The World Federation of Trade Unions, which is the militant voice of 105 million workers in 133 countries on five continents, conveys its internationalist solidarity to the Cuban workers and People. We strongly condemn the recent provocations orchestrated by counterrevolutionary elements in Cuba, organised and financed from the United States for destabilising purposes. Come out and support our Cuban Friends by going to the Cuban Embassy, On Westland Square off Pearse Street on Wednesday 14th at 9am. Stand with Cuba.
The world class-oriented trade union movement supports the Cuban People in their struggle against these actions. We demand the lifting of the criminal blockade that for 60 years has been creating serious problems for the economy and the lives of the Cuban people.
We support the right of the Cuban People to decide for themselves, freely and democratically, about their present and future, without the intervention of the imperialists. We salute the workers of Cuba, who during the Pandemic demonstrated the solidarity and internationalism of a system that does not treat health and the needs of the people as commodities and that opposes the exploitation of man by man.
We assure the heroic Central de Trabajadores de Cuba (CTC) that we are firmly on their side to repel this new anti-Cuban provocation.  Together until the victory, always.

SIPTU members to take industrial action in Doyle Shipping Group at Dublin Port

SIPTU members employed by Doyle Shipping Group (DSG) at Dublin Port have voted overwhelmingly in favour of industrial action in a dispute concerning their pay, terms and conditions of employment and safety concerns within their workplace.

SIPTU Organiser, Jim McVeigh, said: “SIPTU representatives have formally notified DSG management of our members’ intention to take industrial action, in the form of rolling 72-hour work stoppages, commencing on Monday, 19th July. 

“This decision was taken by our members due to the continued refusal of management to recognise SIPTU as their union of choice for the purpose of collective bargaining. Our members in DSG are among the lowest paid workers in Dublin Port. 

“Over recent years they have, through their SIPTU representatives, tried to engage management in negotiations to secure decent wages and conditions of employment. They are deeply concerned and angered by the continued refusal of management to negotiate with them on a collective basis. Their anger has been further compounded by the refusal of management to discuss serious safety concerns.”

He added: “SIPTU representatives are available to immediately engage with management on all the issues in dispute. There is a strong resolve among our members to continue with rolling 72-hour work stoppages until a resolution to their issues is achieved.”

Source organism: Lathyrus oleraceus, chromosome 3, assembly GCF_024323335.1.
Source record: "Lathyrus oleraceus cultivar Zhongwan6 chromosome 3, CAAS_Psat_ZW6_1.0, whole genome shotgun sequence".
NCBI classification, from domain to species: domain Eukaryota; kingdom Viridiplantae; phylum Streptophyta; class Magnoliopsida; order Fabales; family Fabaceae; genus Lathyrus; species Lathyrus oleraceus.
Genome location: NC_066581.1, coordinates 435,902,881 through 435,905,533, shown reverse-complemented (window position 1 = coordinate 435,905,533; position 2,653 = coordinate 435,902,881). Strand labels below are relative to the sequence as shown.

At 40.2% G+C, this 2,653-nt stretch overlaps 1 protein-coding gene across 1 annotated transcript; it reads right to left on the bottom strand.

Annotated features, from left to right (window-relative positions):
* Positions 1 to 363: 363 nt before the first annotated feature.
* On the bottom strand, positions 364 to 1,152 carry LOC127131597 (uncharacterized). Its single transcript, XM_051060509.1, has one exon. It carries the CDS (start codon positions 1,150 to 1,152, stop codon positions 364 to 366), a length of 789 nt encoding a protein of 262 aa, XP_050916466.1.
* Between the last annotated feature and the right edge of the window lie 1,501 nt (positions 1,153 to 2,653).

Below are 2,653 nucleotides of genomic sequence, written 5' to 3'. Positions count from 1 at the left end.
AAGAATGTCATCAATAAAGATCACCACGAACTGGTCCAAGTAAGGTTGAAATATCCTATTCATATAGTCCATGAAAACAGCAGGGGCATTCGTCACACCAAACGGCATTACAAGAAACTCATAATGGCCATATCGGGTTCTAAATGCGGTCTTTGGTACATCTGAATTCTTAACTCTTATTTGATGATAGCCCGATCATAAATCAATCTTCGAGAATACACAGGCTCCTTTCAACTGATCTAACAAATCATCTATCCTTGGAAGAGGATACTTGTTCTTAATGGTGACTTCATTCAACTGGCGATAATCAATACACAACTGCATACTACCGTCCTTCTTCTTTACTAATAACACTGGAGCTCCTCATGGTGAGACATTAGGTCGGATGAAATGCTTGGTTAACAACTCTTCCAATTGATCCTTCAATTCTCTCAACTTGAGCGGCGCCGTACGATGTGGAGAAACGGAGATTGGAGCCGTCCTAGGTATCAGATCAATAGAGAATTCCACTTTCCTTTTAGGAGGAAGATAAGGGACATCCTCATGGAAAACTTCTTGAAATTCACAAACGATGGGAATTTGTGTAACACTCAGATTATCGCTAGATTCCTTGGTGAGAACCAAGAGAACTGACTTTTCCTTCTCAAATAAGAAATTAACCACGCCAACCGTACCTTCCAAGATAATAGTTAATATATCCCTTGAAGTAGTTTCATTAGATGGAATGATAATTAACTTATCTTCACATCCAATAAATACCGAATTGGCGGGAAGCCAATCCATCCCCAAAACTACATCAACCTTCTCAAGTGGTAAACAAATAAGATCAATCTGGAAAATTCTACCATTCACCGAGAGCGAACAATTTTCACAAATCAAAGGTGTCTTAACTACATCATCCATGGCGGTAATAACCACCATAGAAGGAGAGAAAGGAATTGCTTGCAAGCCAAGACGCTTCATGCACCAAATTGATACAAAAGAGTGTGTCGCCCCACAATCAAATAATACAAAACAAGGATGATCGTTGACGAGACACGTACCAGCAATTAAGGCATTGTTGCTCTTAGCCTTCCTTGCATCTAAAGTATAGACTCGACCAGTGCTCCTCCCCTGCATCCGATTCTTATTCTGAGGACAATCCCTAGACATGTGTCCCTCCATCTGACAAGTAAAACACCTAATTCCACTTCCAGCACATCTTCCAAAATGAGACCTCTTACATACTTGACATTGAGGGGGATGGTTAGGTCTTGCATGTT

DSG provides a number of services at Dublin Port, including the loading and off-loading of cargo


Imposing wage cuts without consultation ” Not reasonable”- WRC

Activists should read this report and consider the findings which favours the applicant( Worker) in defending their wages.



Findings and Conclusions:

This is a complaint pursuant to the Payment of Wages Act. The Payment of Wages Act 1991 sets out as follows:

5.— (1) An employer shall not make a deduction from the wages of an employee (or receive any payment from an employee) unless—

(a) the deduction (or payment) is required or authorised to be made by virtue of any statute or any instrument made under statute,

(b) the deduction (or payment) is required or authorised to be made by virtue of a term of the employee’s contract of employment included in the contract before, and in force at the time of, the deduction or payment, or

(c) in the case of a deduction, the employee has given his prior consent in writing to it.

(2) An employer shall not make a deduction from the wages of an employee in respect of—

(a) any act or omission of the employee, or

(b) any goods or services supplied to or provided for the employee by the employer the supply or provision of which is necessary to the employment,


(i) the deduction is required or authorised to be made by virtue of a term (whether express or implied and, if express, whether oral or in writing) of the contract of employment made between the employer and the employee, and

(ii) the deduction is of an amount that is fair and reasonable having regard to all the circumstances (including the amount of the wages of the employee), and

(iii) before the time of the act or omission or the provision of the goods or services, the employee has been furnished with—

(I) in case the term referred to in subparagraph (i)is in writing, a copy thereof,

(II) in any other case, notice in writing of the existence and effect of the term,


(iv) in case the deduction is in respect of an act or omission of the employee, the employee has been furnished, at least one week before the making of the deduction, with particulars in writing of the act or omission and the amount of the deduction, and

(v) in case the deduction is in respect of compensation for loss or damage sustained by the employer as a result of an act or omission of the employee, the deduction is of an amount not exceeding the amount of the loss or the cost of the damage, and

(vi) in case the deduction is in respect of goods or services supplied or provided as aforesaid, the deduction is of an amount not exceeding the cost to the employer of the goods or services, and

(vii) the deduction or, if the total amount payable to the employer by the employee in respect of the act or omission or the goods or services is to be so paid by means of more than one deduction from the wages of the employee, the first such deduction is made not later than 6 months after the act or omission becomes known to the employer or, as the case may be, after the provision of the goods or services.